directors Alan Raymond, Susan Raymond
Shot on what was at the time a new technology, portable video, husband and wife team Alan and Susan Raymond spent three months in the South Bronx, riding along with police through what was then the most crime-ridden area of New York City. The resulting film, The Police Tapes, was originally aired on a PBS channel, 90 minutes of footage from an “on the scene” reportage. This sort of film-making today is as common as dirt. The whole of COPS, essentially, by technology and distribution, is captured in a similar spirit, and even one of my favorite television shows, The First 48, shares aspects of this film’s creation.
The Police Tapes pioneered the technology and also the subject matter, being freed up to move about the fast-moving crime scenes with the officers, among crowds, criminals, and the amazingly decrepit borough of the Bronx. There is an immediacy to video that differs from film, something in the movement perhaps that captures a “presence” in its imagery. And even in black and white, in what was a very early quality level for mobile video, the character of the people, the place and the time leap outward. The South Bronx at the time was incredibly impoverished and ethnically diverse. The police that appear on camera are trying to keep the whole thing from blowing up, breaking up fights before they turn lethal, doing what they can to control a caustic and volatile situations.
The Bronx Borough Commander, Anthony Bourza, who appears onscreen speaking eloquently about the issues of his precinct, was the one who brought the Raymonds in to expose the reality of the world his officers were venturing into every day. He recognizes that the problems stem from poverty and opportunity and seeks social change at levels higher than in his power to control. By having the couple come and shoot the film, the exposure to the rest of the country of the reality of life in the inner city might help change government policy.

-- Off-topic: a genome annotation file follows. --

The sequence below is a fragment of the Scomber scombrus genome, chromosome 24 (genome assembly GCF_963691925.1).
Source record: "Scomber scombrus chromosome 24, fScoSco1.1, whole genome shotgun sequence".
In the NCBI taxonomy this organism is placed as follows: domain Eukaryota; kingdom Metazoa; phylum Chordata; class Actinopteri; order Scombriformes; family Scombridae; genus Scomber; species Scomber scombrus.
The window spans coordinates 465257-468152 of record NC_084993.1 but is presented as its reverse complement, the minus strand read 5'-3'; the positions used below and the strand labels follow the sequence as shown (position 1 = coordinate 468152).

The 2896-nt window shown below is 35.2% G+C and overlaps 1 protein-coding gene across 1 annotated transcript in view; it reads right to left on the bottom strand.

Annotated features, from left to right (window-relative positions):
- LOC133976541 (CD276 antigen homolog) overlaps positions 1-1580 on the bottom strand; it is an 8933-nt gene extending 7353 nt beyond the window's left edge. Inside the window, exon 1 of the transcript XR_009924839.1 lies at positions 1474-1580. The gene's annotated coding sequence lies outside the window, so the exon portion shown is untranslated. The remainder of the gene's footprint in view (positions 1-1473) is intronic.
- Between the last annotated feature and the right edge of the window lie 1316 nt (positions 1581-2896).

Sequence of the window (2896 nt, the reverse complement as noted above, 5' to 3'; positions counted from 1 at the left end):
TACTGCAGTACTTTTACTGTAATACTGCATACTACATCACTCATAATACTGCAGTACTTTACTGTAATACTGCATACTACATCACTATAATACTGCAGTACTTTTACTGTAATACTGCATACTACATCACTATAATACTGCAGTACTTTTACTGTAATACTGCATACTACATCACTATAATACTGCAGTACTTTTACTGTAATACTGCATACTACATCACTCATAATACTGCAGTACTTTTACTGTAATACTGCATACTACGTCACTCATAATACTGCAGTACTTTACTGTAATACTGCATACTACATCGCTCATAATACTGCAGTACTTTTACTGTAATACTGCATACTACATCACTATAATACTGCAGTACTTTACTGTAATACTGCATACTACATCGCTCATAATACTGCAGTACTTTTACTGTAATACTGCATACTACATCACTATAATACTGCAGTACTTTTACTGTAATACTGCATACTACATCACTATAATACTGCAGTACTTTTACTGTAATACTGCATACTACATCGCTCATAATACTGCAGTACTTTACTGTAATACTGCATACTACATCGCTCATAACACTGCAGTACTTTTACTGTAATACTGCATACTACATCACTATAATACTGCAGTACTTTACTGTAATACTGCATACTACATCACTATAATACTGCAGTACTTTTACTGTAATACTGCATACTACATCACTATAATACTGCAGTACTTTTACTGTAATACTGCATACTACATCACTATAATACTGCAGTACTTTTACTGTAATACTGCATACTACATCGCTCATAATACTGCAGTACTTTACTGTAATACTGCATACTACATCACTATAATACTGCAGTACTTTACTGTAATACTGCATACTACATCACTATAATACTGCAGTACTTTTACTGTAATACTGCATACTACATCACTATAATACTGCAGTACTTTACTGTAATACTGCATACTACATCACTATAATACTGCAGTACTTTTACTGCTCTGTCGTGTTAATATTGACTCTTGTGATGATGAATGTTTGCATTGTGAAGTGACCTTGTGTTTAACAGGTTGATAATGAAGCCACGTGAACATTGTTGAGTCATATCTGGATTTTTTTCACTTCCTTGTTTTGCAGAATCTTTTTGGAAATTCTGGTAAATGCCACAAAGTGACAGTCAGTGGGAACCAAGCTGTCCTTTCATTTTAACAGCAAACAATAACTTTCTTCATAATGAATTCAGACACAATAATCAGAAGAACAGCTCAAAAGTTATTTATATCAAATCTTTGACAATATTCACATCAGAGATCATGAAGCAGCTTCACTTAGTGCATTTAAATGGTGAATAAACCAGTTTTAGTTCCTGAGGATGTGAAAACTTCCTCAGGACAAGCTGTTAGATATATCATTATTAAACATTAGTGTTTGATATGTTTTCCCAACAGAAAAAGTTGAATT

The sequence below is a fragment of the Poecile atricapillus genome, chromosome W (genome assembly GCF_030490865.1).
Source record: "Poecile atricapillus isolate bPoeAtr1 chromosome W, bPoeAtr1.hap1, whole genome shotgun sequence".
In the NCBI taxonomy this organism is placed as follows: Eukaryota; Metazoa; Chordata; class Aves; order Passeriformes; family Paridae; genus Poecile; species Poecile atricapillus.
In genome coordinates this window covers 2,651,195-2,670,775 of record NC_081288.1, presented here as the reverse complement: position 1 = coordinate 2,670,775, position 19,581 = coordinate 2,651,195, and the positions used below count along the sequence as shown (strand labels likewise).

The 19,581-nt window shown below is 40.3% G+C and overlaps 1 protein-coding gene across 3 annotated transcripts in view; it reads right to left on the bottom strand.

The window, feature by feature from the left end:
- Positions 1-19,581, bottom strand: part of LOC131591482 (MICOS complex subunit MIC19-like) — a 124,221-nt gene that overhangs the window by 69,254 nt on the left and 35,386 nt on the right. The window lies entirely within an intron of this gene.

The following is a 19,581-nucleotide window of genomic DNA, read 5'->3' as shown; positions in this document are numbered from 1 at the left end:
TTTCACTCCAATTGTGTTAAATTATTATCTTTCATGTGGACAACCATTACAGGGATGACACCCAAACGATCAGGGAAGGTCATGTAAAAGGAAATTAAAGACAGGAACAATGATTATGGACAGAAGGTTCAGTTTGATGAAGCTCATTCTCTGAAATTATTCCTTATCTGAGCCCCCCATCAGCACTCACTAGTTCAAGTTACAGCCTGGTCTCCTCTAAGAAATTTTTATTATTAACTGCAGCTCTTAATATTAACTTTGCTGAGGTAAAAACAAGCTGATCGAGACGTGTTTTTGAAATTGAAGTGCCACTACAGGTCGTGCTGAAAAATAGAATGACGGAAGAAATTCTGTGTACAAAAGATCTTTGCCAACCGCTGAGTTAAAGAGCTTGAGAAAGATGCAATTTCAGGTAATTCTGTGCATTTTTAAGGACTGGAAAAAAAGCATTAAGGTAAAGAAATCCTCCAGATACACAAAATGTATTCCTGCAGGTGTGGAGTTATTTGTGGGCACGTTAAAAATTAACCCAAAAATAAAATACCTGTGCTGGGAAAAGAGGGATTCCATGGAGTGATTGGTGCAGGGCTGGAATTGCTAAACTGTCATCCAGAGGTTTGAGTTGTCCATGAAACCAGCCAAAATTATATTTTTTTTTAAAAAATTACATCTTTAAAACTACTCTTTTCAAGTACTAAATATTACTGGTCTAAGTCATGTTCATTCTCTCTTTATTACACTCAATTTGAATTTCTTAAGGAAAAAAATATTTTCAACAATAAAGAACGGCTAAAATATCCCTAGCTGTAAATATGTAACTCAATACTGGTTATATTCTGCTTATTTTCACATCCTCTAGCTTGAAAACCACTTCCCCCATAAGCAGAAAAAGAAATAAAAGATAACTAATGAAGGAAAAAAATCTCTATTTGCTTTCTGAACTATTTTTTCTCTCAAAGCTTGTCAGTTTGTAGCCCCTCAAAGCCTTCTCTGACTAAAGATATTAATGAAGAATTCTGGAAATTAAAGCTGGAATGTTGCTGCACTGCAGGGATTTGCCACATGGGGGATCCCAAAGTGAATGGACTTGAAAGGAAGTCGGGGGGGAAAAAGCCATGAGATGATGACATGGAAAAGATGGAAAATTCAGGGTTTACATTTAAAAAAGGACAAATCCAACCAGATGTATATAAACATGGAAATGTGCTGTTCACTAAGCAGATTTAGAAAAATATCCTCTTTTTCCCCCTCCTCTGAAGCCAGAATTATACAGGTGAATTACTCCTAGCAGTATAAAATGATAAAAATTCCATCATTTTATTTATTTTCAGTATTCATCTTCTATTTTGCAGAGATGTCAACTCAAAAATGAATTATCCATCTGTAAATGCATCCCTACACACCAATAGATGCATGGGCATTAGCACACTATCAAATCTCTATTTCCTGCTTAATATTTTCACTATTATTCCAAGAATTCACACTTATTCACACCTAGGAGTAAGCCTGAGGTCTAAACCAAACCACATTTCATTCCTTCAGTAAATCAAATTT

What is amazing in the footage as it differs from the nearly ubiquitous eye of cameras today is the lack of sophistication with which things are handled. Murder scenes are muddled by officers, once just to get a look, another time to try and defuse a riotous crowd. Interviews in the police station are done at desks, rather than interview rooms, and typically not on tape. Volatile people pervade the scenes. You can feel the pulse of the city on edge.
Like COPS, mostly the film is intended to side with the efforts of the police, not to expose mistreatment or abuse. It’s the double-edged sword of “reality”, open to the possibility of creating propaganda from different sides. The earnest reality of the film is that the cops depicted are generally really trying to help resolve problems. One cop does end up bashing a ranting, raving, violent woman into submission but she’s pretty out of control and there are no walls between the front and back of a police car at that time.
The Bronx of the late 1970’s looks like frightening slums, teaming with people, a wild place, a powder keg. The film also apparently inspired the show Hill Street Blues, basing the captain after Bourza, who during one meeting with his officers, warns them to be careful out there (or something quite similar). Even though we’ve become familiar with the “on the street” style of filming police at work, The Police Tapes is quite fascinating. It’s hardly a perfect piece of cultural anthropology but it certainly is a compelling time capsule in time and space to a very different New York.